The two-time Oscar winner (for “One Flew Over the Cuckoo’s Nest” and “Melvin and Howard”) was brilliant and childlike in the best sense.
Ronald K. Fried's fourth book, Frank Costello: A Novel, will be published in December.
“There was that sense of…I’m trying to avoid using the word inferiority in his case.”
The Tesla tycoon isn’t a raging antisemite, but otherwise, there’s industry-shattering innovation coupled with self-serving duplicity, hardheartedness, and a loathing for unions.
As Francis Ford Coppola’s masterpiece hits the half-century mark, it’s time we stared a little harder at the men the film celebrates. Because heroes they’re not.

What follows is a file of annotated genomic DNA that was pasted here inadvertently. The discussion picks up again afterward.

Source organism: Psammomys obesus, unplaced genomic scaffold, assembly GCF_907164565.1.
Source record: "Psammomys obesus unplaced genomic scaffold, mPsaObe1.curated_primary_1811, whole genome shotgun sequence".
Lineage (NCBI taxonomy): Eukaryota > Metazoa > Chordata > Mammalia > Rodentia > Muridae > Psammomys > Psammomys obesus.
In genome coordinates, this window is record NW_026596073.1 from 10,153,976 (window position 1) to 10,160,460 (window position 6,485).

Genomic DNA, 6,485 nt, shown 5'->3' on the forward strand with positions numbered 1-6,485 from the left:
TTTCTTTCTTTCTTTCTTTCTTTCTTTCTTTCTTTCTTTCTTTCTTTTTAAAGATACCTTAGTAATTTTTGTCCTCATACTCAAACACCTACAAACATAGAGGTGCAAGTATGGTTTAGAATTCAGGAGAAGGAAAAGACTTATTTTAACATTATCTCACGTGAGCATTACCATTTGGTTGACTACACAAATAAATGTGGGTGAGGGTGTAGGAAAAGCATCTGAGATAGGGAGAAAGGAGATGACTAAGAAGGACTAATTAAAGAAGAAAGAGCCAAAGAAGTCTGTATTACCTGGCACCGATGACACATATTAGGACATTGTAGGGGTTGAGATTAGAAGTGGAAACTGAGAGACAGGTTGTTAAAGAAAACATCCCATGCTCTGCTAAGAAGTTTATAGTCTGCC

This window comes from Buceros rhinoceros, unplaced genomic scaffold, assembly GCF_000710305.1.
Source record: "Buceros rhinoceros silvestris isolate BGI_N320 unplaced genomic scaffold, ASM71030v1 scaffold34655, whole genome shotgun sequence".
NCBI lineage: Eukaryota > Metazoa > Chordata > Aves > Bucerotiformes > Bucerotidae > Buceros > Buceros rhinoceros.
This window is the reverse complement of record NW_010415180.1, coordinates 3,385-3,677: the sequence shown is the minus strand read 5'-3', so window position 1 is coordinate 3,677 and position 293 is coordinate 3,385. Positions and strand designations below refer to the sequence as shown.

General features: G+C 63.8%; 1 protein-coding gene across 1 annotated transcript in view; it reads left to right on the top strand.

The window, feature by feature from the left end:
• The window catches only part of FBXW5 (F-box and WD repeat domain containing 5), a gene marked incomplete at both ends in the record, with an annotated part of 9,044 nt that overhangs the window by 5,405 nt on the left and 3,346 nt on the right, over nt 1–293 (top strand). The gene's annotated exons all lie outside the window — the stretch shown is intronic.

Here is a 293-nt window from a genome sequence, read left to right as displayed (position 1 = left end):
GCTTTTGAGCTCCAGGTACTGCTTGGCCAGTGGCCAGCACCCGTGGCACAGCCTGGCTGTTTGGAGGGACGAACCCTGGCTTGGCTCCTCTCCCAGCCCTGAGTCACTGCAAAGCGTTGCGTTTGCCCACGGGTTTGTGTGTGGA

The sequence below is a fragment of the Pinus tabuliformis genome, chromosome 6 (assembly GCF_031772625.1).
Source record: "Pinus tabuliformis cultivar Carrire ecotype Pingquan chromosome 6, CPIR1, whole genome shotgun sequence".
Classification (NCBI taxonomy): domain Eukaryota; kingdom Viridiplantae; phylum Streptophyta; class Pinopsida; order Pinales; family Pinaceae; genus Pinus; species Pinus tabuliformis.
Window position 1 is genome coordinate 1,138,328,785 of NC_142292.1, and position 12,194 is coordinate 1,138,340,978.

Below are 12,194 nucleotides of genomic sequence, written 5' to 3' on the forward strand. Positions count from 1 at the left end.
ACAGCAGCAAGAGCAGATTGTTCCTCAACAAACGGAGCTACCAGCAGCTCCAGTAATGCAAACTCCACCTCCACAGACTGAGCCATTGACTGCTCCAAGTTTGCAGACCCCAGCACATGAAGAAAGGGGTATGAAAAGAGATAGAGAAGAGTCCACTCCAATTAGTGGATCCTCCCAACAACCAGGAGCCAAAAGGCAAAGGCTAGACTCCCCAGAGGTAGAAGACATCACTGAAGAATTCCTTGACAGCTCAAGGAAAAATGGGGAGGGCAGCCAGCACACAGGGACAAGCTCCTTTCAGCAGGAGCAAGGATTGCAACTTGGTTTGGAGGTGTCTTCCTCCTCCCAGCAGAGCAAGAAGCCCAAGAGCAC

The author talks to The Daily Beast about his latest novel, “Inside Story,” where fictional characters bump into the likes of Christopher Hitchens and Anna Wintour.
Greenwich Village was the Genovese family’s backyard, so of course the mob had a hand in every extra-legal enterprise, starting with bars that catered to gay patrons.
The heavyweight champion was admirable in many ways, but he was no plaster saint, says his latest biographer, and we do our hero no favors by refusing to confront his flaws.
John J. Binder is an assiduous—and often contrarian—historian of the gang wars that plagued Chicago, and in a new book he sets the record straight on just who shot whom and why.
The Donald is a little like Nixon, a little like John Gotti, but more than anyone, he resembles the father of the modern Mafia, Lucky Luciano, another legend in his own mind.
Charley Burley was denied his shot at fame in segregated America, and ended up as a sanitation worker. But his dignity and character would end up inspiring one of the best plays about sports.